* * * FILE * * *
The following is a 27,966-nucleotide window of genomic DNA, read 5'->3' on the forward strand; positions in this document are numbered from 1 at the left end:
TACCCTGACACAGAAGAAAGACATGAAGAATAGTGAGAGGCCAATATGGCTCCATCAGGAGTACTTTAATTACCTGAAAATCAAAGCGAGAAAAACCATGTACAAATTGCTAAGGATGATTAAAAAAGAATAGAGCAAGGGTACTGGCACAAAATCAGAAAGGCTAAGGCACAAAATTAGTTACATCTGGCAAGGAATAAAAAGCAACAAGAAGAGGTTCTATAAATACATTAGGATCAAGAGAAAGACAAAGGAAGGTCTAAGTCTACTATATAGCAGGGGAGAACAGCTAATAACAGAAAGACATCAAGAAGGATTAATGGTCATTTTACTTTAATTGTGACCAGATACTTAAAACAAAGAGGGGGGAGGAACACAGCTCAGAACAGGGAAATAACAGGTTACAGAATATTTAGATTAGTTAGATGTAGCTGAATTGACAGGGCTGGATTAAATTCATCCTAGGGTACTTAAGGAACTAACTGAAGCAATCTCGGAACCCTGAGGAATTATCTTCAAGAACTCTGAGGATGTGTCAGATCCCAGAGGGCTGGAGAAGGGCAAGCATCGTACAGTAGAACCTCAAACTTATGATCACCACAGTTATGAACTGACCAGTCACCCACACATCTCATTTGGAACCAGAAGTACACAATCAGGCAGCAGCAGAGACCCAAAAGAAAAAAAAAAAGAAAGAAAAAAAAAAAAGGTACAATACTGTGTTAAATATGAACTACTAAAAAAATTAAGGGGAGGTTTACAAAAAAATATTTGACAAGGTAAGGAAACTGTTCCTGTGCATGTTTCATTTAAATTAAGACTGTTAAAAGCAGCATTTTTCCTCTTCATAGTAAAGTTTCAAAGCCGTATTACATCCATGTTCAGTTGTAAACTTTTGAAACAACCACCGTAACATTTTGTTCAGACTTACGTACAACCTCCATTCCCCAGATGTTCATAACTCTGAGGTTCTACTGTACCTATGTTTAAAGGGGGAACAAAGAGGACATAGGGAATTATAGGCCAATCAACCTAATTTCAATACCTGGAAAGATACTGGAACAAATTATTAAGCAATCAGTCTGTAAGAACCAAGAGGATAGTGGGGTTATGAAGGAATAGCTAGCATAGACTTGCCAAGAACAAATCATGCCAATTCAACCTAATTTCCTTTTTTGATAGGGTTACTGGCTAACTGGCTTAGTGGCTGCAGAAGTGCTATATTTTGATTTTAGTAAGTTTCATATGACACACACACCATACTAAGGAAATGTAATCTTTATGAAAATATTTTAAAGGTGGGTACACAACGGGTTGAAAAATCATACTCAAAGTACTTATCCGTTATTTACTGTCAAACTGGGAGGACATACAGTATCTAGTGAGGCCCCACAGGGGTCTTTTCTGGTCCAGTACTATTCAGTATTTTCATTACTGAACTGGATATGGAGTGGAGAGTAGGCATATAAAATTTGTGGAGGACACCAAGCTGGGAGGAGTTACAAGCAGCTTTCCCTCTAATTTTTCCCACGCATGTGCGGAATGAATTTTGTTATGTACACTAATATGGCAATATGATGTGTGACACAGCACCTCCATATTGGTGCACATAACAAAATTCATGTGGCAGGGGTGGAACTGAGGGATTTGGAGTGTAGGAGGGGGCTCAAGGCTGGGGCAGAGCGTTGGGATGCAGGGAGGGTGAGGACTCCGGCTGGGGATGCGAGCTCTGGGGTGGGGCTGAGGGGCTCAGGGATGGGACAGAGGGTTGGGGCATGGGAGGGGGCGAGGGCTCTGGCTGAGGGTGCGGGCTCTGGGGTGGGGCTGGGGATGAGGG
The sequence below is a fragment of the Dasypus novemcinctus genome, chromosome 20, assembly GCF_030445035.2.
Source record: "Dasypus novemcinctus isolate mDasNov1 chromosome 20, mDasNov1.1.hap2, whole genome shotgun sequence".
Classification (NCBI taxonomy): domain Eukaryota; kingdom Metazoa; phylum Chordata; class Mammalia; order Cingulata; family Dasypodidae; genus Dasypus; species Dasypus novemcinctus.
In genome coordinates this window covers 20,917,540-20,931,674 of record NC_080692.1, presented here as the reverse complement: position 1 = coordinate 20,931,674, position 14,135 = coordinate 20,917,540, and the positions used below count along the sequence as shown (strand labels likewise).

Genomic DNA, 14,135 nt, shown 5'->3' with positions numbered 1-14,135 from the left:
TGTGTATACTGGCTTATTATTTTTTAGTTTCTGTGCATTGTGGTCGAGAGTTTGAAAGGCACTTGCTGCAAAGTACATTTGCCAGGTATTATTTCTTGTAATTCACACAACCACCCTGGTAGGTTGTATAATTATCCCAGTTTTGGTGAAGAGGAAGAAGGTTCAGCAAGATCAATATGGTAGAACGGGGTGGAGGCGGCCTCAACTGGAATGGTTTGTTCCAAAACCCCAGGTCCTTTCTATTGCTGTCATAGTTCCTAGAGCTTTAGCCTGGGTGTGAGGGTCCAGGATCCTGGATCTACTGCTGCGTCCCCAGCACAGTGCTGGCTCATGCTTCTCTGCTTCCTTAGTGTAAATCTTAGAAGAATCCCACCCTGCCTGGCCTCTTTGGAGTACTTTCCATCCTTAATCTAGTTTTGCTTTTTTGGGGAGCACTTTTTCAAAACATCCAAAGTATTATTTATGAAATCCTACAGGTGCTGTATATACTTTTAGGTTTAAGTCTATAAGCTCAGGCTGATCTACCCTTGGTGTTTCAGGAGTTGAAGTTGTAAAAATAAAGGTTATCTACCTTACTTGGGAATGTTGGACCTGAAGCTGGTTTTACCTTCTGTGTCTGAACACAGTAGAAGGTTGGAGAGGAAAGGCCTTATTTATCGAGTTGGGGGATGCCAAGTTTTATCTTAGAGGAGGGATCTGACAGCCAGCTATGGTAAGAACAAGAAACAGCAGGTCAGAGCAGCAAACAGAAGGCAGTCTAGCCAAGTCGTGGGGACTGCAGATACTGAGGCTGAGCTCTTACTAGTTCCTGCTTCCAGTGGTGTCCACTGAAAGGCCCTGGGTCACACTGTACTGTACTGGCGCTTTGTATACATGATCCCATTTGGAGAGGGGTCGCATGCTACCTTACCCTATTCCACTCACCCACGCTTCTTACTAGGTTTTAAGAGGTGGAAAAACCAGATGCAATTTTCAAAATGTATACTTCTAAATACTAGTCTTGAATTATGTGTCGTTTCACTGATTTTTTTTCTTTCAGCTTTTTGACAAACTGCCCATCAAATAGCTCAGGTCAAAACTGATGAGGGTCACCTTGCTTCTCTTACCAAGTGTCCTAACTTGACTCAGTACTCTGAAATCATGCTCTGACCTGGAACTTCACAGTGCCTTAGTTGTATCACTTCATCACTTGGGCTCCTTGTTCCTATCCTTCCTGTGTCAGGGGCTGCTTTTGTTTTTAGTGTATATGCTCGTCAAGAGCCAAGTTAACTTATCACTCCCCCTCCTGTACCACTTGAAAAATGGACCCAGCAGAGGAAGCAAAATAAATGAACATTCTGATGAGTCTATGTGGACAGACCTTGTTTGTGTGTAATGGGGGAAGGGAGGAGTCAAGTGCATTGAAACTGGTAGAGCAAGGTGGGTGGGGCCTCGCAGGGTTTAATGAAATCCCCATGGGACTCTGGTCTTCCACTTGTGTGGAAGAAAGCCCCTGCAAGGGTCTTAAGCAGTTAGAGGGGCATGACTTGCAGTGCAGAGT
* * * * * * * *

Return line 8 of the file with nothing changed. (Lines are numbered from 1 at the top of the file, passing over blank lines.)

TGTGTATACTGGCTTATTATTTTTTAGTTTCTGTGCATTGTGGTCGAGAGTTTGAAAGGCACTTGCTGCAAAGTACATTTGCCAGGTATTATTTCTTGTAATTCACACAACCACCCTGGTAGGTTGTATAATTATCCCAGTTTTGGTGAAGAGGAAGAAGGTTCAGCAAGATCAATATGGTAGAACGGGGTGGAGGCGGCCTCAACTGGAATGGTTTGTTCCAAAACCCCAGGTCCTTTCTATTGCTGTCATAGTTCCTAGAGCTTTAGCCTGGGTGTGAGGGTCCAGGATCCTGGATCTACTGCTGCGTCCCCAGCACAGTGCTGGCTCATGCTTCTCTGCTTCCTTAGTGTAAATCTTAGAAGAATCCCACCCTGCCTGGCCTCTTTGGAGTACTTTCCATCCTTAATCTAGTTTTGCTTTTTTGGGGAGCACTTTTTCAAAACATCCAAAGTATTATTTATGAAATCCTACAGGTGCTGTATATACTTTTAGGTTTAAGTCTATAAGCTCAGGCTGATCTACCCTTGGTGTTTCAGGAGTTGAAGTTGTAAAAATAAAGGTTATCTACCTTACTTGGGAATGTTGGACCTGAAGCTGGTTTTACCTTCTGTGTCTGAACACAGTAGAAGGTTGGAGAGGAAAGGCCTTATTTATCGAGTTGGGGGATGCCAAGTTTTATCTTAGAGGAGGGATCTGACAGCCAGCTATGGTAAGAACAAGAAACAGCAGGTCAGAGCAGCAAACAGAAGGCAGTCTAGCCAAGTCGTGGGGACTGCAGATACTGAGGCTGAGCTCTTACTAGTTCCTGCTTCCAGTGGTGTCCACTGAAAGGCCCTGGGTCACACTGTACTGTACTGGCGCTTTGTATACATGATCCCATTTGGAGAGGGGTCGCATGCTACCTTACCCTATTCCACTCACCCACGCTTCTTACTAGGTTTTAAGAGGTGGAAAAACCAGATGCAATTTTCAAAATGTATACTTCTAAATACTAGTCTTGAATTATGTGTCGTTTCACTGATTTTTTTTCTTTCAGCTTTTTGACAAACTGCCCATCAAATAGCTCAGGTCAAAACTGATGAGGGTCACCTTGCTTCTCTTACCAAGTGTCCTAACTTGACTCAGTACTCTGAAATCATGCTCTGACCTGGAACTTCACAGTGCCTTAGTTGTATCACTTCATCACTTGGGCTCCTTGTTCCTATCCTTCCTGTGTCAGGGGCTGCTTTTGTTTTTAGTGTATATGCTCGTCAAGAGCCAAGTTAACTTATCACTCCCCCTCCTGTACCACTTGAAAAATGGACCCAGCAGAGGAAGCAAAATAAATGAACATTCTGATGAGTCTATGTGGACAGACCTTGTTTGTGTGTAATGGGGGAAGGGAGGAGTCAAGTGCATTGAAACTGGTAGAGCAAGGTGGGTGGGGCCTCGCAGGGTTTAATGAAATCCCCATGGGACTCTGGTCTTCCACTTGTGTGGAAGAAAGCCCCTGCAAGGGTCTTAAGCAGTTAGAGGGGCATGACTTGCAGTGCAGAGT